Pres. Obama commutes 46 prison sentences including 2 men from Houston

By NANCY BENAC
Associated Press

WASHINGTON (AP) - President Barack Obama cut the prison sentences of 46 non-violent offenders on Monday, including 14 who were serving life sentences, saying "their punishments didn't fit the crime."

"These men and women were not hardened criminals," Obama said in a video released by the White House. He said the overwhelming majority of the 46 had been sentenced to at least 20 years.

The move was part of a broader effort by the administration to make the U.S. criminal justice system fairer. Obama has now issued nearly 90 commutations during his presidency, most of them to non-violent offenders sentenced for drug crimes under outdated sentencing guidelines. A commutation leaves the conviction in place, but ends the punishment.

Four of the prisoners are based in Texas, two of them from Houston.

Joe Louis Champion was sentenced to life in prison, ten years of supervised release and a $4,000 fine on June 19, 1997. He was convicted of conspiracy to possess with intent to distribute 376.9 grams of cocaine base (crack) and aiding and abetting the possession with intent to distribute 376.9 grams of cocaine base (crack). The remainder of his fine will be remitted.

Robert Earl Thomas Jr. was sentenced to 262 months in prison with five years of supervised release on June 29, 1999. He was convicted of possession with intent to distribute a controlled substance.  

Clarance Callies, based out of San Antonio, was sentenced to 240 months in prison and 8 years of supervised released on March 25, 2002. He was convicted of conspiracy to distribute in excess of 50 grams of a mixture or substance containing a detectable amount of cocaine base (“crack cocaine”) and possession with intent to distribute in excess of 50 grams of a mixture or substance containing a detectable amount of cocaine base (“crack cocaine”).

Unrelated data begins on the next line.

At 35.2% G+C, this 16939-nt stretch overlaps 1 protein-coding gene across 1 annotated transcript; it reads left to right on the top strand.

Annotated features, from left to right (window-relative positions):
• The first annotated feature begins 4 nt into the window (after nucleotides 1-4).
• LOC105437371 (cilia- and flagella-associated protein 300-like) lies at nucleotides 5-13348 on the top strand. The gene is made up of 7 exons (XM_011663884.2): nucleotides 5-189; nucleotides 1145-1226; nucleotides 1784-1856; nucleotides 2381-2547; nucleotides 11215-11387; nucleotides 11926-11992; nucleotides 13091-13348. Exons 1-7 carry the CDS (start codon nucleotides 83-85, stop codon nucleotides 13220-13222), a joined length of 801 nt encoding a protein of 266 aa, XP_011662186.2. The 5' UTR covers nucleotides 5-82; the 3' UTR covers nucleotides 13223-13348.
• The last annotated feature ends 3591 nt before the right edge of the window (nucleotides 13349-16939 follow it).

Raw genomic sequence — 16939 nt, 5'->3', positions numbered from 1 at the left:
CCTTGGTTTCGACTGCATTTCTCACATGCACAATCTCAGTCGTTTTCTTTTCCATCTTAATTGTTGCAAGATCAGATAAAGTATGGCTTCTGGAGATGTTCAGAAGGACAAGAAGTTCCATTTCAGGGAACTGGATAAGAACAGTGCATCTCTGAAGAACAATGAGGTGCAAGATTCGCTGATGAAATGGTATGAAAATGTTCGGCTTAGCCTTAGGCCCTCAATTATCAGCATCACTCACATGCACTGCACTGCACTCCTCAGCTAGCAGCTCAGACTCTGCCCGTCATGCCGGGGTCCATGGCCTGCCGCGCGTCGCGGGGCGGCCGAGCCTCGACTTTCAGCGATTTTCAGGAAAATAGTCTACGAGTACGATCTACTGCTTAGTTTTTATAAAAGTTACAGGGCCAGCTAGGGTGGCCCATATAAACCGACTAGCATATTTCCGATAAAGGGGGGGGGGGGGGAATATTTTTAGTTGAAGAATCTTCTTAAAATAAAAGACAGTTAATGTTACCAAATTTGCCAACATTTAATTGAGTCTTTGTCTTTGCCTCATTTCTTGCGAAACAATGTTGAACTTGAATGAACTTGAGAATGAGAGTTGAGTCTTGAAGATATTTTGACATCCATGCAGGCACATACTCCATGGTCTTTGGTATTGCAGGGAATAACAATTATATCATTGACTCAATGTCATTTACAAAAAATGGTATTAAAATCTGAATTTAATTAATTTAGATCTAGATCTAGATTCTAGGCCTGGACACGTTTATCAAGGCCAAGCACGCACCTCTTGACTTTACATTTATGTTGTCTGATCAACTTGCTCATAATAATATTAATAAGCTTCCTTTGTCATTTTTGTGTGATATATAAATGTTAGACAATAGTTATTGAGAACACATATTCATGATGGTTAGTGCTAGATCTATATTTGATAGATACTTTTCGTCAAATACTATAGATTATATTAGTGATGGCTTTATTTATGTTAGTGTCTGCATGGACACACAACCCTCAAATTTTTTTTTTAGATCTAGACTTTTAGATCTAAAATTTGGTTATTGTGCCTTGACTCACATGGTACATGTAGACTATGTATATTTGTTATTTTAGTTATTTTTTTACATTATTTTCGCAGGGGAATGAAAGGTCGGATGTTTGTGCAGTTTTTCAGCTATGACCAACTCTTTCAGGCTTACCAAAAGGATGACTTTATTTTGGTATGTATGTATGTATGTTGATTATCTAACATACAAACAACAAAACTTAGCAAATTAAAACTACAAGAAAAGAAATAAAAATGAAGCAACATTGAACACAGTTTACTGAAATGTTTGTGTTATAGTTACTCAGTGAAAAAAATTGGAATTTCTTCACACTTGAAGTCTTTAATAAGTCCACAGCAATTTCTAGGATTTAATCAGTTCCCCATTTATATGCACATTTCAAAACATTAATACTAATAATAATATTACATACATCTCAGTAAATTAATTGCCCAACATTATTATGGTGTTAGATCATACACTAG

Juan Diego Castro, based out of Laredo, was sentenced to 240 months in prison and 10 years of supervised release on Feb. 1, 2002. He was convicted of possession with intent to distribute a quantity in excess of five kilograms of cocaine. 

Champion, Thomas, Callies and Castro, along with the other affected prisoners will serve their sentences until Nov. 10, when the sentences will be commuted.

Obama wrote a personal letter to each of the 46 individuals to notify them of their commutation.

In a letter to Jerry Bailey, who was sentenced to 30 years in prison for conspiracy to violate laws against crack-cocaine, Obama praised Bailey for showing the potential to turn his life around.

"Now it is up to you to make the most of this opportunity," Obama wrote in the letter, which was sent to Bailey's address at a federal correctional facility in Georgia,. "It will not be easy," Obama said, "and you will confront many who doubt people with criminal records can change."

Obama's lawyer, White House counsel Neil Eggleston, predicted the president would issue even more commutations before leaving office in early 2017. But he also said that Obama's powers to fix the problem were limited, adding that "clemency alone will not fix decades of overly punitive sentencing policies."

Obama this week is devoting considerable attention to the criminal justice system. He plans to lay out ideas for how to improve the fairness of the system during a speech to the NAACP in Philadelphia on Tuesday. And on Thursday, he is to become the first sitting president to visit a federal prison when he goes to the El Reno Federal Correctional Institution outside of Oklahoma City. While there, he will meet with law enforcement officials and inmates.

Copyright 2015 The Associated Press contributed to this report. All rights reserved. This material may not be published, broadcast, rewritten or redistributed.

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